The Cambridge History of English and American Literature in 18 Volumes (1907–21).
VOLUME XVIII. Later National Literature, Part III.

XXIV. Economists

§ 17. David A. Wells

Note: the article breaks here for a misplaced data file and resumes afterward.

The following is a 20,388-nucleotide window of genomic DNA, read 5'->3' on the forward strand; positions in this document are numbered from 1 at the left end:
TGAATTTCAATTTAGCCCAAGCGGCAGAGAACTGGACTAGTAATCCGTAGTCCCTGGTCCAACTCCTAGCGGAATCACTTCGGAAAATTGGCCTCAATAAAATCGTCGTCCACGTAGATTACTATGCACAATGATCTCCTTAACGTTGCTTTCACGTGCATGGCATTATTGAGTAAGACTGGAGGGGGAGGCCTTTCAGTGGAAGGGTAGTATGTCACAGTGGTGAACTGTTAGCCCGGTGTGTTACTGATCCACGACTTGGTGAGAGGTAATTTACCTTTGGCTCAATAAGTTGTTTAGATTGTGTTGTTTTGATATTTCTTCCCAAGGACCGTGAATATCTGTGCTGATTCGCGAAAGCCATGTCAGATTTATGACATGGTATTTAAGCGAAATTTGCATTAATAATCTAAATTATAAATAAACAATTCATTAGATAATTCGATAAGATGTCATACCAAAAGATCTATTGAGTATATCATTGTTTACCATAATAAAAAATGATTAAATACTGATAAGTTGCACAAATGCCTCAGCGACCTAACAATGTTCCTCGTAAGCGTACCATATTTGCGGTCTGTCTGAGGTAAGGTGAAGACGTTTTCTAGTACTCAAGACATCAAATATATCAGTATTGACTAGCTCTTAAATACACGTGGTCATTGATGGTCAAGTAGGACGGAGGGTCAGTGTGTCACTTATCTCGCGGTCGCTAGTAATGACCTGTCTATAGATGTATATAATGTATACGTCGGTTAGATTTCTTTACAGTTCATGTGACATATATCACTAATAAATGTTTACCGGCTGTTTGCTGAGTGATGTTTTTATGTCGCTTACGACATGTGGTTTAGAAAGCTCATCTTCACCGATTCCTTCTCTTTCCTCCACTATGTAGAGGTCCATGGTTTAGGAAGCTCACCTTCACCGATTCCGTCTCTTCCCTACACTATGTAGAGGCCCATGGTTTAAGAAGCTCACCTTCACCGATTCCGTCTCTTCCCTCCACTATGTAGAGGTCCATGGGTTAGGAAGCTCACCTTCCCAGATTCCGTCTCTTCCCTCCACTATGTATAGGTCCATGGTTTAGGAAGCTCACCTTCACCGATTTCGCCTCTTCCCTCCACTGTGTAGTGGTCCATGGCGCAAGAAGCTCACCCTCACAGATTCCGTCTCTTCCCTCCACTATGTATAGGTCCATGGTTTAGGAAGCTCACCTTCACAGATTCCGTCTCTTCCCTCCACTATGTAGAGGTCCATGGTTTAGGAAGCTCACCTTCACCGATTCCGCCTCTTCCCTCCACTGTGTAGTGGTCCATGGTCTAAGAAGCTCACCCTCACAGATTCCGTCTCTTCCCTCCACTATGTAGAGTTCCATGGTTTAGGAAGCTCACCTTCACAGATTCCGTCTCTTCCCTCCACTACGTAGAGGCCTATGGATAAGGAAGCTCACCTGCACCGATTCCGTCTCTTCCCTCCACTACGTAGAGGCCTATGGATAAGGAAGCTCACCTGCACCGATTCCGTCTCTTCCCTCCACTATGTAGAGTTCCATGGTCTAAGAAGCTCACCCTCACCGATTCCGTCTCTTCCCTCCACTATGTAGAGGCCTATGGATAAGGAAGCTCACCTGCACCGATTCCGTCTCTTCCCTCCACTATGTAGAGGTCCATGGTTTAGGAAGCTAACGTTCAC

David A. Wells (1828–98) was a chemist who had sprung into prominence by a pamphlet Our Burden and Our Strength (1864), which contributed not a little to increase the confidence of the North in ultimate victory. He now addressed himself to fiscal problems and became the special commissioner on internal revenue. Having been converted from protectionism to free trade, he issued in rapid succession a number of important books. Among these we may mention, in addition to his official reports, The Relation of the Government to the Telegraph (1873), Robinson Crusoe’s Money (1876), Practical Economics (1885), Recent Economic Changes (1890), and The Theory and Practice of Taxation (1900). Wells had a remarkable faculty for marshalling economic facts and exerted a great influence on public opinion and legislation. But he was far stronger in explaining facts than in elucidating economic principles, and his extreme advocacy of individualism and free trade, together with a lack of acquaintance with the history of economic literature, conspired to limit his influence within narrow circles. Much the same may be said of Edward Atkinson (1827–1905), whose chief contributions were a Report on the Cotton Manufacture (1863), Revenue Reform (1871), The Distribution of Products (1885), The Margin of Profits (1887), and The Industrial Progress of the Nation (1890), together with innumerable pamphlets. Belonging to the same group was Horace White, who specialized on the currency problem in The Silver Question (1876) and Money and Banking (1895), as well as J. Schoenhof, who wrote The Destructive Influence of the Tariff (1883), A History of Money and Prices (1885), and The Economy of High Wages (1893). Somewhat more academic were Professor W. G. Sumner (1840–1910), with his Lectures on the History of Protection (1877), A History of American Currency (1878), Problems in Political Economy (1885), and What Social Classes Owe to Each Other (1883), and Professor C. F. Dunbar (1830–1900) with his Chapters on the Theory and History of Banking (1891) and Economic Essays (1904). A more original mind was the astronomer Simon Newcomb (1835–1919), who after devoting some attention to financial policy made his chief contribution in Principles of Political Economy (1886). Worthy of mention as writers on money are S. Dana Horton, Silver and Gold (1876), The Monetary Situation (1878), The Silver Pound (1887); John J. Knox, United States Notes (1884); A. Del Mar, A History of the Precious Metals (1880) and Money and Civilization (1886); and C. A. Conant, A History of Modern Banks of Issue (1886) and The Principles of Money and Banking (1905).